The influence of William Shakespeare's writings on the English language is second only to that of the Bible. His words, characters, plots and philosophies so thoroughly saturate English that its speakers are scarcely aware of how much of his work pervades their lives. That language influences not only the words its speakers use but how they think about the world means that even those English speakers who have never read Shakespeare's work view the world, in some sense, through his eyes.
Words and Phrases
Shakespeare's influence on English can perhaps best be seen in the many common words and phases he invented. Some of the 1,700 English words Shakespeare invented include: "accommodate," "amazement," "bloody," "bump," "critic" and "critical," "generous," "gloomy," "impartial," "hurry," "lonely," "misplaced," "monumental," "pious," "premeditated," "reliance," "sanctimonious" and "suspicious." His invented phrases include: "break the ice," "brevity is the soul of wit," "elbowroom," "catch a cold," "foregone conclusion," "heartsick," "green-eyed monster," "hotblooded," "it's Greek to me," "mind's eye," "one fell swoop," "strange bedfellows" and "to wear one's heart on one's sleeve."
Shakespeare's plays have forever altered the way English speakers think of storytelling, and his characters have become paradigms for thinking about certain situations and emotions: A manipulator is a Lady Macbeth, lovers in bad circumstances are Romeo and Juliet, a trickster is Puckish and a dark, brooding person is a Hamlet. Shakespeare's influence on character types is such that it is difficult to write a character without viewing him through the lens of Shakespeare's treatment of a similar character type.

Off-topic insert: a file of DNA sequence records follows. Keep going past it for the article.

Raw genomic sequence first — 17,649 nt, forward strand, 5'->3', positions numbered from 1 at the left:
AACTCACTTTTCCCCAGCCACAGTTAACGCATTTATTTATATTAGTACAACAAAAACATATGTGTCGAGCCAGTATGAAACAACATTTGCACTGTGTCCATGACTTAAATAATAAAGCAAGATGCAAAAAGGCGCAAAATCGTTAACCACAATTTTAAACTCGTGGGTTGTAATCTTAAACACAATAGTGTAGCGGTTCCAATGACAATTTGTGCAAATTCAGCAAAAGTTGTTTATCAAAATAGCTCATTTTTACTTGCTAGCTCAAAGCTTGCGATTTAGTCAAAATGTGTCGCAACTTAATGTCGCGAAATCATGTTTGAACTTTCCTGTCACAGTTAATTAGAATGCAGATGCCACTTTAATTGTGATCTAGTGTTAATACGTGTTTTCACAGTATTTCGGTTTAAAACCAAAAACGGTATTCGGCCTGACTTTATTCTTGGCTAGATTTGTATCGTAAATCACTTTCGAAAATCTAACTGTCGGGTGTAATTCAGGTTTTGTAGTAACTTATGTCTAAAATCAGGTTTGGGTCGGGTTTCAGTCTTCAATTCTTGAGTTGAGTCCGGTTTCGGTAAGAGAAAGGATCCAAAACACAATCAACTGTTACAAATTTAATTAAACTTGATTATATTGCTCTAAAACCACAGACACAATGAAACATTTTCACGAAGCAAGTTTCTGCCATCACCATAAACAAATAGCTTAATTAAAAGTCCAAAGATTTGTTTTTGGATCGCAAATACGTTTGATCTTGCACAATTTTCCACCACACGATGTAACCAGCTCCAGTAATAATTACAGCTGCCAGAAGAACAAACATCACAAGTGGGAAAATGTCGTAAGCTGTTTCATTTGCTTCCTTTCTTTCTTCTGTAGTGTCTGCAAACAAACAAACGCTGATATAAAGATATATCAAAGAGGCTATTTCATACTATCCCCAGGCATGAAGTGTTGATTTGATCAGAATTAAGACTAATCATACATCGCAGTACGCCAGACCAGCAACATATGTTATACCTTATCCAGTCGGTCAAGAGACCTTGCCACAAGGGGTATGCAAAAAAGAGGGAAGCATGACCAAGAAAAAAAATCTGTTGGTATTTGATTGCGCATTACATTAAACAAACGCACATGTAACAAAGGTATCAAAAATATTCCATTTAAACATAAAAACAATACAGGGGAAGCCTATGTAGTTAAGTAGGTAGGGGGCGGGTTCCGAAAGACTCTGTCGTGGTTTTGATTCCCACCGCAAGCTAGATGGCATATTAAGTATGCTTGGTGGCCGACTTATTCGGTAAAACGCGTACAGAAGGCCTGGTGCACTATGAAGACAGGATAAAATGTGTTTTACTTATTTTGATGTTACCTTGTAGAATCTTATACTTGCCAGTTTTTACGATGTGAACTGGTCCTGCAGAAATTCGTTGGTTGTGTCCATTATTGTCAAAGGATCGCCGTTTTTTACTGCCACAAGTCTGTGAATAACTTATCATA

In early America, the plays of Shakespeare were popular among the masses and widely performed. As such, they have had an almost incalculable impact on the development of American English. According to English teacher and writer Adam Watson, some of what is commonly seen by outsiders as American grammatical laziness in fact comes from the popular influence of Shakespeare. For example, when Americans say "You and I" instead of the more correct "You and me," or use double negatives to show emphasis, it is because of similar forms used by Shakespeare.
"The Invention of the Human"
According to critic Harold Bloom in his book "Shakespeare: The Invention of the Human," Shakespeare invented the way people think, speak and write about the human. As Bloom writes to open the book, "Literary character before Shakespeare is relatively unchanging.... In Shakespeare, characters develop rather than unfold, and they develop because they reconceive themselves.... Self overhearing is their royal road to individuation, and no other writer, before or since Shakespeare, has accomplished... creating such [different] yet utterly self-consistent voices for his" characters. In other words, Shakespeare made language about people's inner lives and personalities possible.
- No Sweat Shakespeare: Words Shakespeare Invented
- No Sweat Shakespeare: Phrases Shakespeare Invented
- "'As Made These Things More Rich': The Linguistic Influence of Shakespeare"; Adam Watson; 2004
- "Shakespeare: The Invention of the Human"; Harold Bloom; 1998
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